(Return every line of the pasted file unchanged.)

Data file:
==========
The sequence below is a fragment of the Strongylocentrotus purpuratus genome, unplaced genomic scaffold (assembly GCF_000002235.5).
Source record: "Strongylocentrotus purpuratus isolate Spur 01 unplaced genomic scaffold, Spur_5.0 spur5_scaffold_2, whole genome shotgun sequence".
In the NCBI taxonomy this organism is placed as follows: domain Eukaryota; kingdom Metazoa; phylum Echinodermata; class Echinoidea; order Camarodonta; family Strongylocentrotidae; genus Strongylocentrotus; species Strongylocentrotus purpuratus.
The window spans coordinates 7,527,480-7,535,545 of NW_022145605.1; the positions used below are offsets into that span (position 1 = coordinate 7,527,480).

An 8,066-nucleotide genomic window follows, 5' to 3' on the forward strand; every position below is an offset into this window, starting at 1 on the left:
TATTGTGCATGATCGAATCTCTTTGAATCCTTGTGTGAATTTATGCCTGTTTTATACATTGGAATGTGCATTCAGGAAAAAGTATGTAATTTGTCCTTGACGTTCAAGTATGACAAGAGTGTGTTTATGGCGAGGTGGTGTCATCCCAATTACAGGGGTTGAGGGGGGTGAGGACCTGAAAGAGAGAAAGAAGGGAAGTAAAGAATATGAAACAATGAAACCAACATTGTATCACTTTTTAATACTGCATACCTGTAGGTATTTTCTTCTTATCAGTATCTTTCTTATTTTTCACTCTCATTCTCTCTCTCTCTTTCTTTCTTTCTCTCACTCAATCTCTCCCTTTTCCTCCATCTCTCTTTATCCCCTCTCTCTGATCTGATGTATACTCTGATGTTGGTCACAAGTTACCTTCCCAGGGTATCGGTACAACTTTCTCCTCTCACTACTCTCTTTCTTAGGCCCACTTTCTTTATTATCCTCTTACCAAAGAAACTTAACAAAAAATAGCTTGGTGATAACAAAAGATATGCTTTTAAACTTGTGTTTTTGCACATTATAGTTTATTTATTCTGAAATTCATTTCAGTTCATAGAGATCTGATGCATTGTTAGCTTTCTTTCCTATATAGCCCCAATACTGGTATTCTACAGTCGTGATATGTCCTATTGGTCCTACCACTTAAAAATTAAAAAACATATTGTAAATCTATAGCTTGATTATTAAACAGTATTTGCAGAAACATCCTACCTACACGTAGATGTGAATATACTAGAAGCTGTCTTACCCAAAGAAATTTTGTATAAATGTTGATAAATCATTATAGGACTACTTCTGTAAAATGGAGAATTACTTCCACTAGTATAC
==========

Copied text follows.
The sequence below is a fragment of the Strongylocentrotus purpuratus genome, unplaced genomic scaffold (assembly GCF_000002235.5).
Source record: "Strongylocentrotus purpuratus isolate Spur 01 unplaced genomic scaffold, Spur_5.0 spur5_scaffold_2, whole genome shotgun sequence".
In the NCBI taxonomy this organism is placed as follows: domain Eukaryota; kingdom Metazoa; phylum Echinodermata; class Echinoidea; order Camarodonta; family Strongylocentrotidae; genus Strongylocentrotus; species Strongylocentrotus purpuratus.
The window spans coordinates 7,527,480-7,535,545 of NW_022145605.1; the positions used below are offsets into that span (position 1 = coordinate 7,527,480).

An 8,066-nucleotide genomic window follows, 5' to 3' on the forward strand; every position below is an offset into this window, starting at 1 on the left:
TATTGTGCATGATCGAATCTCTTTGAATCCTTGTGTGAATTTATGCCTGTTTTATACATTGGAATGTGCATTCAGGAAAAAGTATGTAATTTGTCCTTGACGTTCAAGTATGACAAGAGTGTGTTTATGGCGAGGTGGTGTCATCCCAATTACAGGGGTTGAGGGGGGTGAGGACCTGAAAGAGAGAAAGAAGGGAAGTAAAGAATATGAAACAATGAAACCAACATTGTATCACTTTTTAATACTGCATACCTGTAGGTATTTTCTTCTTATCAGTATCTTTCTTATTTTTCACTCTCATTCTCTCTCTCTCTTTCTTTCTTTCTCTCACTCAATCTCTCCCTTTTCCTCCATCTCTCTTTATCCCCTCTCTCTGATCTGATGTATACTCTGATGTTGGTCACAAGTTACCTTCCCAGGGTATCGGTACAACTTTCTCCTCTCACTACTCTCTTTCTTAGGCCCACTTTCTTTATTATCCTCTTACCAAAGAAACTTAACAAAAAATAGCTTGGTGATAACAAAAGATATGCTTTTAAACTTGTGTTTTTGCACATTATAGTTTATTTATTCTGAAATTCATTTCAGTTCATAGAGATCTGATGCATTGTTAGCTTTCTTTCCTATATAGCCCCAATACTGGTATTCTACAGTCGTGATATGTCCTATTGGTCCTACCACTTAAAAATTAAAAAACATATTGTAAATCTATAGCTTGATTATTAAACAGTATTTGCAGAAACATCCTACCTACACGTAGATGTGAATATACTAGAAGCTGTCTTACCCAAAGAAATTTTGTATAAATGTTGATAAATCATTATAGGACTACTTCTGTAAAATGGAGAATTACTTCCACTAGTATAC